Michelle Carter was recently found guilty of involuntary manslaughter in the 2014 suicide death of her boyfriend, Conrad Roy III. The evidence relied upon by prosecutors was primarily text messages that Carter sent to Roy encouraging him to commit suicide.
In Massachusetts, there are no laws criminalizing assisted suicide. For that reason, prosecutors prosecuted Carter for involuntary manslaughter for the unintentional killing of Roy by “an act that constitutes such a disregard of the probable harmful consequences to another as to be wanton or reckless.”
In support of the involuntary manslaughter charge, the prosecution presented the texts between Carter and Roy from July 12, 2014, the day before Roy’s body was found, including the following selected texts:
Carter: “So I guess you aren’t gonna do it then, all that for nothing…. I’m just confused, like you were so ready and determined”
Roy: “I am going to eventually… I really don’t know what I am waiting for but I have everything lined up”
Carter: “No, you’re not, Conrad. Last night was it. You keep pushing it off and you say you’ll do it but u never do. It’s always gonna be that way if u don’t take action”
Carter: “You’re just making it harder on yourself by pushing it off, you just have to do it”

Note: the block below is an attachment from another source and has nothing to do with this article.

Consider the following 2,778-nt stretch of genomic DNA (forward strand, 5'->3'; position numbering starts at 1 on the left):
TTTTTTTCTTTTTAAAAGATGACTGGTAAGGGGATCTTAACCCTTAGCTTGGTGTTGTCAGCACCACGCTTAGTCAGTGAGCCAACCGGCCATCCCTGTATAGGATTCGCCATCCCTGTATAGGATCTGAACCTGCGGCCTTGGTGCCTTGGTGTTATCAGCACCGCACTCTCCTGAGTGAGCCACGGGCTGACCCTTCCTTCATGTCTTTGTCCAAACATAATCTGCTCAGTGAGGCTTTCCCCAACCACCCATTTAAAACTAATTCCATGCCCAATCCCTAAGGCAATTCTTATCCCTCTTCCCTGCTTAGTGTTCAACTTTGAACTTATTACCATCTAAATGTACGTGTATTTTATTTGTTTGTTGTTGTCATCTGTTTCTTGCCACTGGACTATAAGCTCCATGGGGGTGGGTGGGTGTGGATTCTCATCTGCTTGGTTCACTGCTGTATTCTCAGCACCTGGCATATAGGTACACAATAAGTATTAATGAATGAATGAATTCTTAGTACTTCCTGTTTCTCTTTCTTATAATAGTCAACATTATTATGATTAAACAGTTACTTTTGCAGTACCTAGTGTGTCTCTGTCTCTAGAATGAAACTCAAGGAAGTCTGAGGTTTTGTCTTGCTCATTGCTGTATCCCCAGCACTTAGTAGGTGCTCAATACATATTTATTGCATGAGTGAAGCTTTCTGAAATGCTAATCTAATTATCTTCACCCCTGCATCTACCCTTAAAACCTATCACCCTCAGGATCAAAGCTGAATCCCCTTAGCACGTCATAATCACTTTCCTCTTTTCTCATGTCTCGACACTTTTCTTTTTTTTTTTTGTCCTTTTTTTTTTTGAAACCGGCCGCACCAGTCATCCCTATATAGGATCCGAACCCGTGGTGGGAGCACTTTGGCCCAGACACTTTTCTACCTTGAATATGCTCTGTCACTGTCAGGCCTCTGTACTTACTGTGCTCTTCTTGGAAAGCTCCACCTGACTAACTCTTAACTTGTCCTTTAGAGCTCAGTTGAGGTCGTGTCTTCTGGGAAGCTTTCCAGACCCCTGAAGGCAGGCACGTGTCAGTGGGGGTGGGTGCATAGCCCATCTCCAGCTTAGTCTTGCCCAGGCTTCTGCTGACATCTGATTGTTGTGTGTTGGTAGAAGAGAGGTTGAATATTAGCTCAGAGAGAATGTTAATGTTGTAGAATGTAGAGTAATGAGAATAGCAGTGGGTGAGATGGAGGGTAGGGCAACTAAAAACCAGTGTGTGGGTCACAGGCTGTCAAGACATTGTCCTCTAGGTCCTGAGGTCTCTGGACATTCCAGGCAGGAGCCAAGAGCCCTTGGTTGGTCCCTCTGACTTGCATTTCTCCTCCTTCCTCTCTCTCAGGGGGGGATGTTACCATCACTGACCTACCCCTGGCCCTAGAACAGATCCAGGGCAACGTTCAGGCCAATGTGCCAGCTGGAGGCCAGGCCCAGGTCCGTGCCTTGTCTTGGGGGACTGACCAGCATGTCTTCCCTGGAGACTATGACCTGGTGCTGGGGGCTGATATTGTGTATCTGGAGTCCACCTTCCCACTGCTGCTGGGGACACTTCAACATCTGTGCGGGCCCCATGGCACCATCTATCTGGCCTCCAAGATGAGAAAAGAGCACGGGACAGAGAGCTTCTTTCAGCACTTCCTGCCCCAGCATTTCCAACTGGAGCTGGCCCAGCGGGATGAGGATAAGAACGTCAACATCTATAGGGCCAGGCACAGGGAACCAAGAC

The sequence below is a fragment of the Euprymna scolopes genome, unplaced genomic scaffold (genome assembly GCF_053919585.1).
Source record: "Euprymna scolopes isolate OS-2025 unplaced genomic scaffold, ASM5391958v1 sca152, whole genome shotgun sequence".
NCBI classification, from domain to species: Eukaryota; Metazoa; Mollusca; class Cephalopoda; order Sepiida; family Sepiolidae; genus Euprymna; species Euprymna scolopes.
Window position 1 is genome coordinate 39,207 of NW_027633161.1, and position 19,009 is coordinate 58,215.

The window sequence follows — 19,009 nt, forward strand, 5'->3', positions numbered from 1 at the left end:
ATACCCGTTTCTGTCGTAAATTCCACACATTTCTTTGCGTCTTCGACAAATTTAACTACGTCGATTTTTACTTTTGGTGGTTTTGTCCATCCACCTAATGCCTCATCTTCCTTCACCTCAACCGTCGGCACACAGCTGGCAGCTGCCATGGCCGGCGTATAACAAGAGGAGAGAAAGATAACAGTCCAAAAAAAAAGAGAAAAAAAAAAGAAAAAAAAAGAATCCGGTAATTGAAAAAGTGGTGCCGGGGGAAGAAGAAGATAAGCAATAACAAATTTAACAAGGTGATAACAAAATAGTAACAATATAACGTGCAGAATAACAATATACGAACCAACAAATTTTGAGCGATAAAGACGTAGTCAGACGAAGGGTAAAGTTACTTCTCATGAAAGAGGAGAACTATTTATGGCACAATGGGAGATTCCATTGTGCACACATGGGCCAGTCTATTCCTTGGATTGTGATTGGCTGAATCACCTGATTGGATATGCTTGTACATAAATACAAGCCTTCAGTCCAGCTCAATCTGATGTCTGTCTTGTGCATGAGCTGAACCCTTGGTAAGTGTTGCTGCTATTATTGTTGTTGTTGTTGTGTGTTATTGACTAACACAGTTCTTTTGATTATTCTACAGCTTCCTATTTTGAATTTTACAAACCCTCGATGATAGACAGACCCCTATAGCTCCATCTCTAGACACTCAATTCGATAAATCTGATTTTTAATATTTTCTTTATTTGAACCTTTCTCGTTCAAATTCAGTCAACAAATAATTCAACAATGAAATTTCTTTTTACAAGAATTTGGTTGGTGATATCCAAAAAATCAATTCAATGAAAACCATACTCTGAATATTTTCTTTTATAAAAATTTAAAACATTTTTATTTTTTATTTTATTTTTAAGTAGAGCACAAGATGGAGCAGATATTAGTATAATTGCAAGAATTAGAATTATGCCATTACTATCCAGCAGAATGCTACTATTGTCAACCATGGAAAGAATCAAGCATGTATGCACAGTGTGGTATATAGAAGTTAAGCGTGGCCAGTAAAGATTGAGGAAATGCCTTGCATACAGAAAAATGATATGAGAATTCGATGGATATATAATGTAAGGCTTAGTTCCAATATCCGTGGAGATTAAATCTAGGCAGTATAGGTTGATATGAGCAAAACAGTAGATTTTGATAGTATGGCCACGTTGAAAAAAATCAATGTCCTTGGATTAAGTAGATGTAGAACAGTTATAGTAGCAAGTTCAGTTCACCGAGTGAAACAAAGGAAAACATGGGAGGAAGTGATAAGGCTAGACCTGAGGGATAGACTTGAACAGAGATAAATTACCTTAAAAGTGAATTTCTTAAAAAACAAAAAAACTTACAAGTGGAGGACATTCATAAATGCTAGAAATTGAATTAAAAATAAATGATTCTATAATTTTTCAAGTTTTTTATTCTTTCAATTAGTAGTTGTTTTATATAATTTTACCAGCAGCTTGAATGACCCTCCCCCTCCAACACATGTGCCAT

Carter: “Do u want to do it now?”
Roy: “Is it too late?”
Roy: “Idkk it’s already light out”
Roy: “I’m gonna go back to sleep, love you I’ll text you tomorrow”
Carter: “No? It’s probably the best time now because everyone’s sleeping. Just go somewhere in your truck. And no one’s really out right now because it’s an awkward time”
Carter: “If u don’t do it now you’re never gonna do it”
After a pause in the conversation:
Carter: “You just need to do it Conrad or I’m not going to help”
Carter: “You can’t keep doing this everyday”
Roy: “Okay I’m gonna do it today”
Carter: “Do you promise”
Roy: I promise babe”
Roy: “I have to now”
Carter: “Like right now?”
Roy: “where do I go? :(“
Carter: “And u can’t break a promise. And just go in a quiet parking lot or something.”
In reaching its verdict, the Judge acknowledged that Carter was not with Roy, that she did not research and set up his suicide, and that her texting alone did not cause Roy to initiate his own death. But the Judge took note that after Roy began his suicide, he “broke the chain of self-causation” by exiting his vehicle as it was filling with carbon monoxide and only returned to the truck and ended his life after receiving Carter’s final text instructing Roy to “get back in” the truck.
The Judge found that Carter’s instruction to Roy to get back in the truck constituted wanton and reckless conduct by Carter creating a situation where there was a high degree of likelihood that substantial harm would result to Roy.
Carter was tried as a juvenile because she was 17 years old at the time of Roy’s death. Carter had the right to a jury trial, but elected to try her case to the Judge. After finding Carter guilty of involuntary manslaughter, the Judge scheduled Carter’s sentencing for August 2017. Carter now faces up to 20 years in prison.
The experienced criminal defense attorneys at Rittgers Rittgers & Nakajima handle cases involving intentional and unintentional killings. If you or someone you know has been charged with a crime, set up your free consultation today by calling 513-496-0134.